If You Want To Be Happy Then You Should Go For A Nap, Apparently
Good news for everyone who loves a bit of shut eye, it's turns out that napping is the key to happiness.
It was already known that sleep boasts a number of health benefits, including increasing productivity and protecting against heart disease, but now scientists have claimed that brief naps have their own, unique advantages.
Professor Richard Wiseman, from the University of Hertfordshire, said: "Previous research has shown that naps of under 30 minutes make you more focused, productive and creative, and these new findings suggest the tantalising possibility that you can also become happier by just taking a short nap.
"Similarly, longer napping is associated with several health risks and, again, this is in line with our results."
The study saw 1,000 participants answer psychological questions in an online survey which asked for details of napping habits.
According to their responses, nappers were then given a happiness score.
The findings revealed that those who took a brief daytime doze had an average score of 3.67 on a five-point scale, while non-nappers scored 3.52 and long-nappers 3.44.
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It also showed that 66 per cent of short nappers reported feeling happy compared with 56 per cent of long nappers.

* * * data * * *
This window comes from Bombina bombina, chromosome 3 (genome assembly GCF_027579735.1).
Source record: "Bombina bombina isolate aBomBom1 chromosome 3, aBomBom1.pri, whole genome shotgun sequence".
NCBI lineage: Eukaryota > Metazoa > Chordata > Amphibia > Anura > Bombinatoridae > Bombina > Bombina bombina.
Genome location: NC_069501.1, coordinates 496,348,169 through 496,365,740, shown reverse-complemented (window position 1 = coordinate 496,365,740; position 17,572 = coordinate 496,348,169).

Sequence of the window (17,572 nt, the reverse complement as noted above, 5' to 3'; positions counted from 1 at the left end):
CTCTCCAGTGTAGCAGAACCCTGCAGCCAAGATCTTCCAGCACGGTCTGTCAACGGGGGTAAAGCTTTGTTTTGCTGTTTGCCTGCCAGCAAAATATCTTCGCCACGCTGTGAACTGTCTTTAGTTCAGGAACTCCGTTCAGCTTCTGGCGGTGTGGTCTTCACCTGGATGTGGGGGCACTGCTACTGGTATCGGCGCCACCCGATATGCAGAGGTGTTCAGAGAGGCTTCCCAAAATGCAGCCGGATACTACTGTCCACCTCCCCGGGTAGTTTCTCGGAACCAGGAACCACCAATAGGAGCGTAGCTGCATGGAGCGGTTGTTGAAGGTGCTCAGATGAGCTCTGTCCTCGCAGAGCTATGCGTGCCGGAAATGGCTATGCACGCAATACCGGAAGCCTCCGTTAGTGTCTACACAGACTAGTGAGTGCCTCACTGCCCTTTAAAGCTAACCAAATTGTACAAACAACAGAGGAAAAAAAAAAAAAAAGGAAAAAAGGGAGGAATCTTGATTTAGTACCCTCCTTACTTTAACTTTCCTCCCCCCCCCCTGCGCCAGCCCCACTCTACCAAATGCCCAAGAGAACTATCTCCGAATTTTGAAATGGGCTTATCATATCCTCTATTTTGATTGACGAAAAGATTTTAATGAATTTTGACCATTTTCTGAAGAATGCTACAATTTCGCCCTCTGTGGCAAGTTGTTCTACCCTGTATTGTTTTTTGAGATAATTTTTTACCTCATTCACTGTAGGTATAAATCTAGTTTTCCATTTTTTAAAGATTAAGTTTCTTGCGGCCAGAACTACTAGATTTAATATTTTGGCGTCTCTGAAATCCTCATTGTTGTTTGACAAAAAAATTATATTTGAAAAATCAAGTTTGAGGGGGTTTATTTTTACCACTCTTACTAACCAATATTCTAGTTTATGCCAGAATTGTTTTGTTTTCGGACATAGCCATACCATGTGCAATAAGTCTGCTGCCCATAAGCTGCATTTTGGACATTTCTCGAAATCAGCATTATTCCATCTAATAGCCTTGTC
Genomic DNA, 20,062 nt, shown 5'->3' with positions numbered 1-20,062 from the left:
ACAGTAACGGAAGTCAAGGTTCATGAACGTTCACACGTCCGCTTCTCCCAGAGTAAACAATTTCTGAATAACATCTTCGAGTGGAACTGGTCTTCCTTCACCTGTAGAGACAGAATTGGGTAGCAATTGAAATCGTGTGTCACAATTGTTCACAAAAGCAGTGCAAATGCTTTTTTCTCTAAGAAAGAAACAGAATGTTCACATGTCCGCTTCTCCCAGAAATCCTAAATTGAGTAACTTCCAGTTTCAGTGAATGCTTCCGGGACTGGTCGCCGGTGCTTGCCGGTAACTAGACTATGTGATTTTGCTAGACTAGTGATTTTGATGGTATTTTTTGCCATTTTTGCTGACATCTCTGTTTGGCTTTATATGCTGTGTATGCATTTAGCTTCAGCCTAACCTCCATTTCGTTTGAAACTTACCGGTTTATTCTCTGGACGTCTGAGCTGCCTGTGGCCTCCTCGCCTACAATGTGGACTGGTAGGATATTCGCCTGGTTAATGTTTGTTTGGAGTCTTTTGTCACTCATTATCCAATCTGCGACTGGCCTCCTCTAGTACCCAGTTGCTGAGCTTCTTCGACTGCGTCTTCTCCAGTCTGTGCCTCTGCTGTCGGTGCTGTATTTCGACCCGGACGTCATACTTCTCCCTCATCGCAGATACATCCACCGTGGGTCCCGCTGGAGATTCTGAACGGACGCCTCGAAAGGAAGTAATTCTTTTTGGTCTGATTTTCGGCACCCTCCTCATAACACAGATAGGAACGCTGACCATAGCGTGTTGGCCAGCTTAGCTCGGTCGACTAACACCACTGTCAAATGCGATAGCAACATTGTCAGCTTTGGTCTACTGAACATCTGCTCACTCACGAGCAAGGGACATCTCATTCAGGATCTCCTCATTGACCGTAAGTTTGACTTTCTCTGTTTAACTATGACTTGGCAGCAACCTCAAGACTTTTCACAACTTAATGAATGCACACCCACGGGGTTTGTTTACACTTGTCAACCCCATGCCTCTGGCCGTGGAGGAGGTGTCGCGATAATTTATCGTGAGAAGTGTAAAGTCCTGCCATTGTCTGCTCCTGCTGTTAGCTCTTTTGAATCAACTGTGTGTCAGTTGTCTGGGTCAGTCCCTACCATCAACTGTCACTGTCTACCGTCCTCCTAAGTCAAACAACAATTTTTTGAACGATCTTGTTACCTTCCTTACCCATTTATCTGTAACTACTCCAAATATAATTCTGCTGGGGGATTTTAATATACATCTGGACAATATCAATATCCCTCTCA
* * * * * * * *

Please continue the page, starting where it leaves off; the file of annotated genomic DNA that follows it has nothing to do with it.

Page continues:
There were also some interesting differences depending on ages, the study found that while 43 per cent of participants aged 18 to 30 were taking long naps during the day, only 30 per cent of those over the age of 50 were doing the same.
Which comes in stark contrast to another study that said napping meant you were more likely to die young.
As reported in Medical Daily, the 2014 study had researchers follow 16,000 British men and women aged between 40 and 79 over 13 years.
The researchers asked them about their napping habits and found there were people who napped for more than an hour per day, those than napped for less than an hour a day and those who simply didn't nap.
By the end of the 13-year study, people who napped for more than an hour a day were 32% more likely to have died than the non-nappers.
Of course, cause of deaths varied and included heart disease, cancer and respiratory illness, but that didn't stop researchers coming to the conclusion that whatever causes day-time fatigue is causing people to die younger.
So a mixed bag overall but I guess if you're feeling tired you're going to do it anyway.
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